World: Trump, looking to midterms, attacks democrats on calls to abolish ice

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Trump, looking to midterms, attacks democrats on calls to abolish ice

BEDMINSTER, N.J. — President Donald Trump has gone on the attack against Democratic lawmakers who have called for abolishing Immigration and Customs Enforcement.

“You get rid of ICE, you’re going to have a country that you’re going to be afraid to walk out of your house,” Trump said in a wide-ranging interview that aired on Fox News’ “Sunday Morning Futures.”

The president encouraged Democratic candidates to embrace demands to dissolve the agency, saying that doing so would doom the party at the polls. “They’re going to get beaten so badly,” he said.

“I think they’ll never win another election,” he added. “So I’m actually quite happy about it.”

The president spent part of his weekend at his New Jersey golf resort tweeting his support for the agency and its involvement in implementing his “zero tolerance” immigration policy, which resulted in more than 2,000 children separated from their families along the southwest border and prompted an outcry from Democrats and many Republicans.

Trump also signaled during the interview that he would not back away from a brewing trade war between the United States and its allies, skewering trading partners and saying that he would wait until after the midterm elections to sign a new North American Free Trade Agreement with Canada and Mexico.

“I could sign it tomorrow, but I’m not happy with it,” he told Maria Bartiromo, the show’s anchor. The three countries have been negotiating for more than a year, but have not reached a deal. “I want to make it more fair, OK?”

And while experts, farmers and U.S. companies have warned against the economic consequences of his tariffs and trade skirmishes with the European Union, Canada, Mexico, China and South Korea, the president defended his tariffs and potential calls for more.

“We lose with everybody,” Trump said. “We’re going to make it reciprocal, we’re going to make them fair, and I will tell you that — you don’t know about this, but every country is calling every day, saying, ‘Let’s make a deal, let’s make a deal.’ It’s going to all work out.”

He dismissed the concerns of companies like General Motors and Harley-Davidson, which have both warned against the economic consequences of a trade war caused by tariffs. Instead, he warned, voters were unhappy with Harley-Davidson’s decision to move some production overseas to avoid tariffs, saying that the company would “take a big hit.”

“I guarantee you everybody that ever bought a Harley-Davidson voted for Trump,” he said. “And they’re very unhappy about it.”

A demand for more trade concessions was one part of a campaign message Trump appeared to outline for Republicans in November’s elections, which also included putting another conservative on the Supreme Court and endorsing the administration’s crackdown on immigration.

That plan appears to include seizing as a political weapon the growing call among liberal activists to dissolve ICE, shifting the battle to Democrats’ fault lines on immigration rather than the rifts among Republicans that have been exposed by Trump’s policies.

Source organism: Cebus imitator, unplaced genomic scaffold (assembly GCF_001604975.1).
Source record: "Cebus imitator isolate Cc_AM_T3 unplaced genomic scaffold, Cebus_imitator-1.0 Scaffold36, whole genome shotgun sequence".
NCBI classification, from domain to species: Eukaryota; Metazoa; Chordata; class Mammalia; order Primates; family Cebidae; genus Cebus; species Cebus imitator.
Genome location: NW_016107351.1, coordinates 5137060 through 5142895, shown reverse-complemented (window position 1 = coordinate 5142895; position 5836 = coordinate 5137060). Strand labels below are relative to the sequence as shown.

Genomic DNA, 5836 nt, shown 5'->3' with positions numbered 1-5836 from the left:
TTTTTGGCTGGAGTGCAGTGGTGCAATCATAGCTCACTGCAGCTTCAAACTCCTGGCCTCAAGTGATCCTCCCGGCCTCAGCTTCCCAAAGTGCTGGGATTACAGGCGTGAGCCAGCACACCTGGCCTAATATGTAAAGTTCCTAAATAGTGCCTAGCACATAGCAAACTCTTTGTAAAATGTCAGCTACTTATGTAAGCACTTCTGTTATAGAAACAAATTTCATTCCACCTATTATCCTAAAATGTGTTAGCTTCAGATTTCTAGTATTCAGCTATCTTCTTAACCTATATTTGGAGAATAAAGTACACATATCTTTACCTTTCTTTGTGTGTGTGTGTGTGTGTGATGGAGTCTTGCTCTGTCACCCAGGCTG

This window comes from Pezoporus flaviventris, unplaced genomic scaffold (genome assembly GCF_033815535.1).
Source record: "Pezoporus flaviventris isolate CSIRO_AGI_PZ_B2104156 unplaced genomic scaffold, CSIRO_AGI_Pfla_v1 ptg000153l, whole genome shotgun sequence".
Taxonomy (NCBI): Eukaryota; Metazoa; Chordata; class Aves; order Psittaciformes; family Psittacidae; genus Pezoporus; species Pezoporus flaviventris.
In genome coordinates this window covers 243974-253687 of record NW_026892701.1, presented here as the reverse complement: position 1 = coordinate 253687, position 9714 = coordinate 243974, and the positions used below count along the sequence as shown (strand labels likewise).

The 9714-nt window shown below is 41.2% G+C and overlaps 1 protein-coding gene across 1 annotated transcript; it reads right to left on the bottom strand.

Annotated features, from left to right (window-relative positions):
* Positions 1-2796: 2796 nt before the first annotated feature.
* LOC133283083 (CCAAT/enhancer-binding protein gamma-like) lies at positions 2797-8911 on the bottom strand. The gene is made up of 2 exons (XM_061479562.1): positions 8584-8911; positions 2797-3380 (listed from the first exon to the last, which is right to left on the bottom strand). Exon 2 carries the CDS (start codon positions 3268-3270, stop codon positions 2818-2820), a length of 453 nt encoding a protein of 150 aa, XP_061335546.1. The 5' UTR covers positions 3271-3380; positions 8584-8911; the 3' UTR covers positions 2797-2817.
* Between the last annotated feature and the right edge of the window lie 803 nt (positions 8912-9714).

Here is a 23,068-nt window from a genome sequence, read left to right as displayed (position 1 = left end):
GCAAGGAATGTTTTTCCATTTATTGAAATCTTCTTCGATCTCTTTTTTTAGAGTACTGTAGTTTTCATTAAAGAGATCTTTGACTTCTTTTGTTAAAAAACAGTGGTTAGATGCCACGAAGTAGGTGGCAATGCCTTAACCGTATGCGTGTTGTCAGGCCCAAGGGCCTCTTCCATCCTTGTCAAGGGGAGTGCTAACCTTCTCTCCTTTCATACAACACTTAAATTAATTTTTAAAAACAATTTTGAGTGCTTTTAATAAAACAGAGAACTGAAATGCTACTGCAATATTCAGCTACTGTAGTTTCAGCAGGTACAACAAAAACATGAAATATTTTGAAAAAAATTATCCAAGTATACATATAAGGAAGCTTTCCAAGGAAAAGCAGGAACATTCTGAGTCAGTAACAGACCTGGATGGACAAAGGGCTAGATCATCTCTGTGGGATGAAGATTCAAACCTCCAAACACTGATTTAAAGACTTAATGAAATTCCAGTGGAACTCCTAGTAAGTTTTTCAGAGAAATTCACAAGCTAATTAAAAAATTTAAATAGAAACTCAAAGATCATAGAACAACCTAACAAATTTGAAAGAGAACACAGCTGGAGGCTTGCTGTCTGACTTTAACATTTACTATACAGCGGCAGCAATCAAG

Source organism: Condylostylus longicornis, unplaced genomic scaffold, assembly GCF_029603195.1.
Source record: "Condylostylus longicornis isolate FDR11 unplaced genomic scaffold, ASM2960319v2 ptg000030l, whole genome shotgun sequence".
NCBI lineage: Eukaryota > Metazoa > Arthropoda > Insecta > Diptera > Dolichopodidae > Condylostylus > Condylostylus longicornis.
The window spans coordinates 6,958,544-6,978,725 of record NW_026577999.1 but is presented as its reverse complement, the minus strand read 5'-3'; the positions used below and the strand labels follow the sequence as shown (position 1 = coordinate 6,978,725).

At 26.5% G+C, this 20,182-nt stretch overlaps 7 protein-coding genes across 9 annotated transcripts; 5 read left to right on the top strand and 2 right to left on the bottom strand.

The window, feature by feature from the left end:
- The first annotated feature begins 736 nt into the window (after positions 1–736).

But even as Trump encouraged the liberal embrace of abolishing ICE, he had promised earlier in the weekend on Twitter that there was “zero chance, it will never happen!”

Democrats have been united against Trump’s family separation policy, which he officially ended through an executive order. On Saturday, demonstrators gathered across the nation — including outside the White House and miles from the Bedminster resort where he spent the weekend — to protest the zero-tolerance policy and the government’s struggle to reunite families.

But only a small number of Democratic lawmakers have called for abolishing ICE. Still, their ranks have been growing, especially since the No. 4 House Democrat was unseated in a primary Tuesday by a liberal challenger who had called for eliminating ICE.

The agency, which has struggled to balance its role in transnational investigations and deportations, is best known for its division responsible for arresting, detaining and deporting immigrants in the country illegally. Under the Trump administration, ICE has faced growing backlash over its tactics, including the arrest of immigrants in the country illegally as they drop their children off at school, and detaining and deporting those with minor offenses.

On Thursday, Sen. Kirsten Gillibrand, D-N.Y., became the first senator to directly support the agency’s abolishment.

“I believe you should get rid of it, start over, re-imagine it and build something that actually works,” Gillibrand said on CNN.

In the president’s interview, which was recorded Friday, he sought to use such calls to portray Democrats as extremists, repeating an exaggerated claim that he has “watched ICE liberate towns from the grasp of MS-13.”

He reiterated his point in a tweet Sunday.

“The Liberal Left, also known as the Democrats, want to get rid of ICE, who do a fantastic job, and want Open Borders,” he tweeted. “Crime would be rampant and uncontrollable!”

And in the interview, he warned liberal activists to “just take it easy.”

“Some of the radical ideas, I really think they’re very bad for the country,” he said. “I think they’re actually very dangerous for the country.”

This article originally appeared in The New York Times.

Emily Cochrane © 2018 The New York Times

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